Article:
Race and Ethnic Conflict: Contending Views on Prejudice, Discrimination, and Ethnoviolence

By Fred L. Pincus; Howard J. Ehrlich | Go to book overview

revitalization in which the role of government is all-important. The level of involvement varies substantially from city to city and from one period to another, and these variations affect the poor of all ethnic groups. They are more obvious for Latinos because so many live in states with a very short tradition of serious government help.


CONCLUSION

[We need to] respond directly to Wilson's work--to his conceptualization of an "underclass"; to his theory that urban poverty has become concentrated; that it has become concentrated as a result of the decline of the manufacturing sector and the out-migration of the middle class; and to his characterization of the underclass in relation to specific behaviors. But it is clear that to apply Wilson's analysis to the Latino situation requires considerable adaptation of the original formulation. For example, there is little debate that the nation as a whole has been profoundly affected by economic restructuring. But matters become more complicated when one looks at any given city--no matter what subpopulation is of concern--and even more complicated when one looks at Latinos. Again, though immigration is a relatively minor concern in understanding Wilson's subjects, it is a major phenomenon in most Latino communities, and is closely tied in with economic restructuring. It has a major bearing on Latino poverty. Finally, for Wilson urban space is largely a matter of "concentration effects", but for many communities matters become much more complex.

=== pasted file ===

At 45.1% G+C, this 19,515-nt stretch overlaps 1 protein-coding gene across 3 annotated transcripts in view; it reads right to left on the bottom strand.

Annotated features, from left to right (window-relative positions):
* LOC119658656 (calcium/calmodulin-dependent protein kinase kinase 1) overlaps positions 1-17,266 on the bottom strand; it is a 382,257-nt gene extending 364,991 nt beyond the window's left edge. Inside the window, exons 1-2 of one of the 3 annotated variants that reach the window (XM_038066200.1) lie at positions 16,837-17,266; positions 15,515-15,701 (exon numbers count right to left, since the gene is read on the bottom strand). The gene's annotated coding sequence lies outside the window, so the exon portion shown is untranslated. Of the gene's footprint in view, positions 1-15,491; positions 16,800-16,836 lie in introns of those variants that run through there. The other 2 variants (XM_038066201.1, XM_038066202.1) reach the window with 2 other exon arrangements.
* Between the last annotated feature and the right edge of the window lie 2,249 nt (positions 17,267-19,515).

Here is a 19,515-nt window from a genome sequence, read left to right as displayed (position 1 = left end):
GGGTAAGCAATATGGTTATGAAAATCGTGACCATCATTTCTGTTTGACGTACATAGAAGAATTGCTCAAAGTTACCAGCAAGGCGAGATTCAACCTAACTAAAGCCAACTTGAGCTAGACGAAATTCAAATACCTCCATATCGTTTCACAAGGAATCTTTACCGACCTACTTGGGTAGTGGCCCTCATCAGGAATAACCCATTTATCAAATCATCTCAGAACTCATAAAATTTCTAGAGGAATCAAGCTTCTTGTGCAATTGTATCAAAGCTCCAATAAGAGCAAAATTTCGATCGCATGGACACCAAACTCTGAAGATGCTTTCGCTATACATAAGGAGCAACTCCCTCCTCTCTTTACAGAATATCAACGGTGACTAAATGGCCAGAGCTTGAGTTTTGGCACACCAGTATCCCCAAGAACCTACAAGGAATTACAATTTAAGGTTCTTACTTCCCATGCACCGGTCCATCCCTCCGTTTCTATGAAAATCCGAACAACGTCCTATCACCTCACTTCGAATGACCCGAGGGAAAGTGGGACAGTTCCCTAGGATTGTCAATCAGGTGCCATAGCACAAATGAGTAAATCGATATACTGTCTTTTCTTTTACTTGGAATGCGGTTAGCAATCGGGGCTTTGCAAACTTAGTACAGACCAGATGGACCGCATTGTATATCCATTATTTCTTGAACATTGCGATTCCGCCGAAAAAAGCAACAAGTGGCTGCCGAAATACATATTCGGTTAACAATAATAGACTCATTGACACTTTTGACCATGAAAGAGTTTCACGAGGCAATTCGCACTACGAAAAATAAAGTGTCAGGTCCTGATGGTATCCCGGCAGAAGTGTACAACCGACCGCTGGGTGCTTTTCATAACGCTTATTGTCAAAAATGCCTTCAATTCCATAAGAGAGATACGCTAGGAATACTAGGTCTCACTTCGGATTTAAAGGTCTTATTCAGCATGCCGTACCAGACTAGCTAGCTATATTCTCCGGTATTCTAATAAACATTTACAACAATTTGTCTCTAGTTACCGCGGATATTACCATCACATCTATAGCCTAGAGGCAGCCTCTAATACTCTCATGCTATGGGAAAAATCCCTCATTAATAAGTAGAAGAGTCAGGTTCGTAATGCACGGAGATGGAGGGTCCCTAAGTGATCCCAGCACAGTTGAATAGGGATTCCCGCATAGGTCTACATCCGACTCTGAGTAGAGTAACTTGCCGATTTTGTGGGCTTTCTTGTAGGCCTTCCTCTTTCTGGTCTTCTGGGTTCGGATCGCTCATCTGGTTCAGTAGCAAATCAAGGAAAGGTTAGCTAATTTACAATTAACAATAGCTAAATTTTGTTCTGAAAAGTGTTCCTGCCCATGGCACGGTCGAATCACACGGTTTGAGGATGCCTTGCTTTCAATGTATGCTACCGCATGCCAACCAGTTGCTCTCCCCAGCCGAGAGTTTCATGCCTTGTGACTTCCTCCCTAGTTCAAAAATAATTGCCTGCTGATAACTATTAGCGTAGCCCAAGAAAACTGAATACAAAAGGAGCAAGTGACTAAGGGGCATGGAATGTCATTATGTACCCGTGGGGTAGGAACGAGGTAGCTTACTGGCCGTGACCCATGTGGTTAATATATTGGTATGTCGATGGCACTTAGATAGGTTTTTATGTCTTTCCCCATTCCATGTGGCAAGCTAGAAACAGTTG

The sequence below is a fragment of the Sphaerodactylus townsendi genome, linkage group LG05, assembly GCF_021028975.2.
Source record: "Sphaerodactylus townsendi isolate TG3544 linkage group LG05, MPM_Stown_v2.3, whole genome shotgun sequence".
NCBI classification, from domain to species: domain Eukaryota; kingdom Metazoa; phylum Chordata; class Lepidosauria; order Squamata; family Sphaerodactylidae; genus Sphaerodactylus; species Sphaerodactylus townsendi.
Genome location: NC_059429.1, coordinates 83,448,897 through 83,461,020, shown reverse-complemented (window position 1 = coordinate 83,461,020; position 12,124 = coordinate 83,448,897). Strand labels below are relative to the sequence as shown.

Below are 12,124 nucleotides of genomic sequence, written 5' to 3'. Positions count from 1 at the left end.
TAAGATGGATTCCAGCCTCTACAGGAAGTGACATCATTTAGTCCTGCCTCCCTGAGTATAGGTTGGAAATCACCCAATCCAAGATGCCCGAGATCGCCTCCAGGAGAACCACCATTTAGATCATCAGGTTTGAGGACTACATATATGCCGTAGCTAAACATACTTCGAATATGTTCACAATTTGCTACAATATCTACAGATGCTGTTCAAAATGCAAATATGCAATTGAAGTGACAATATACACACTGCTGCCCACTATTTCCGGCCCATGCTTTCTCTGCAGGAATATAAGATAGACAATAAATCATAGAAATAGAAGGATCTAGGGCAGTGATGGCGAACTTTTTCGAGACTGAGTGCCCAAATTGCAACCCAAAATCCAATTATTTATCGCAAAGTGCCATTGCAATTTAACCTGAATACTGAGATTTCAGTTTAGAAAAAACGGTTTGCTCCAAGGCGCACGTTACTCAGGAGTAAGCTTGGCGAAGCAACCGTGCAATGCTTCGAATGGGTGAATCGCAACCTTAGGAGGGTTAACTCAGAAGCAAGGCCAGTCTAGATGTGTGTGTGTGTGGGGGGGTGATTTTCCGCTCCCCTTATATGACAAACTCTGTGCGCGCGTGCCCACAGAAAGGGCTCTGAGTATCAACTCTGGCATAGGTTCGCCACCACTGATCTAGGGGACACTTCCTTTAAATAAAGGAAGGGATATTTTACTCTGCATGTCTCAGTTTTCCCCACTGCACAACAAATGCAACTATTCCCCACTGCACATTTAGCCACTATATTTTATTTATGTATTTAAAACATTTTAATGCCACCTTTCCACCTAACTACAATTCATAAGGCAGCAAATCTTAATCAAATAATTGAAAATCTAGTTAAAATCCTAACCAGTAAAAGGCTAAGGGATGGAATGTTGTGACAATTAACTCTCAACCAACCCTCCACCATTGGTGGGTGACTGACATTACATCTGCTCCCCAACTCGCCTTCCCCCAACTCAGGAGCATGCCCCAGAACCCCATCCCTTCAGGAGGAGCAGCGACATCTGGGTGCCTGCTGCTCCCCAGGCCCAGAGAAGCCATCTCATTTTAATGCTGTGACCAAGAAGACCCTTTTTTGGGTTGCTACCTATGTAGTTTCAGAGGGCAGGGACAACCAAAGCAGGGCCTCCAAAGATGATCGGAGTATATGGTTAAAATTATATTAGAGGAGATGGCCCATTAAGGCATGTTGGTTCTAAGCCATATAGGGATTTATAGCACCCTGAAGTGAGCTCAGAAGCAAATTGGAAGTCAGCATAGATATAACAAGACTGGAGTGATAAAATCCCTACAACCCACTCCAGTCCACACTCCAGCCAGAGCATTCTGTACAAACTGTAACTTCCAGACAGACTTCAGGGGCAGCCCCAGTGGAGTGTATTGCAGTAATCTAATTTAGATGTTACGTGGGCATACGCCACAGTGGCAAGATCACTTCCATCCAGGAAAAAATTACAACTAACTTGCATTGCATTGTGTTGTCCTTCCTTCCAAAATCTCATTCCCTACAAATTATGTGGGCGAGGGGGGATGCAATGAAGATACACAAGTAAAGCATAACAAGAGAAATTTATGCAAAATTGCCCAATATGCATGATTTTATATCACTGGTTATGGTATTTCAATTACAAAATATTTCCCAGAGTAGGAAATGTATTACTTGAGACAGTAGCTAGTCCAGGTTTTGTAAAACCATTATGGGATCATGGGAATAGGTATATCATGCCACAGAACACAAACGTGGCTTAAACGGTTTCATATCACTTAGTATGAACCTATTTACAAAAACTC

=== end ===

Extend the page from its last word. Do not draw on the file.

In sum, [we] conclude that economic restructuring has been critical in increasing poverty in Latino communities. But the emphasis is on the complexity of economic restructuring rather than on the constriction of the manufacturing sector alone. [Our studies] show how new Latino immigrants help to revitalize and stabilize impoverished Latino communities. They show how Latino communities may serve different ecological functions in the city--some as buffer zones between poor black and more affluent white communities, some as targets for gentrification. Although these studies document poverty and many problems, they do not portray the severe urban decay that Wilson describes in Chicago's ghettos. Some of the studies portray thriving ethnic enclaves with businesses owned by Latino residents, and strong interhousehold networks that cross class boundaries and mediate the effects of poverty. Finally, most authors describe poor Latino residents who are strongly attached to the labor market. Many of those who are unemployed are actively searching for work. Others are employed in the informal sector; there they work for wages so low it keeps them living below the poverty line. Still others are employed in the underground economy.

The "new poverty" described so effectively by Wilson for the black population of deindustrialized Chicago is directly applicable only to the New York and Chicago Puerto Rican communities [we discussed]; the deindustrialization framework simply does not work in cities that were never industrialized to begin with. Nevertheless, these studies indicate that national economic restructuring has affected all cities, even those most peripheral to mainstream trends. Again, immigration is of major importance even where there has not been deindustrial-

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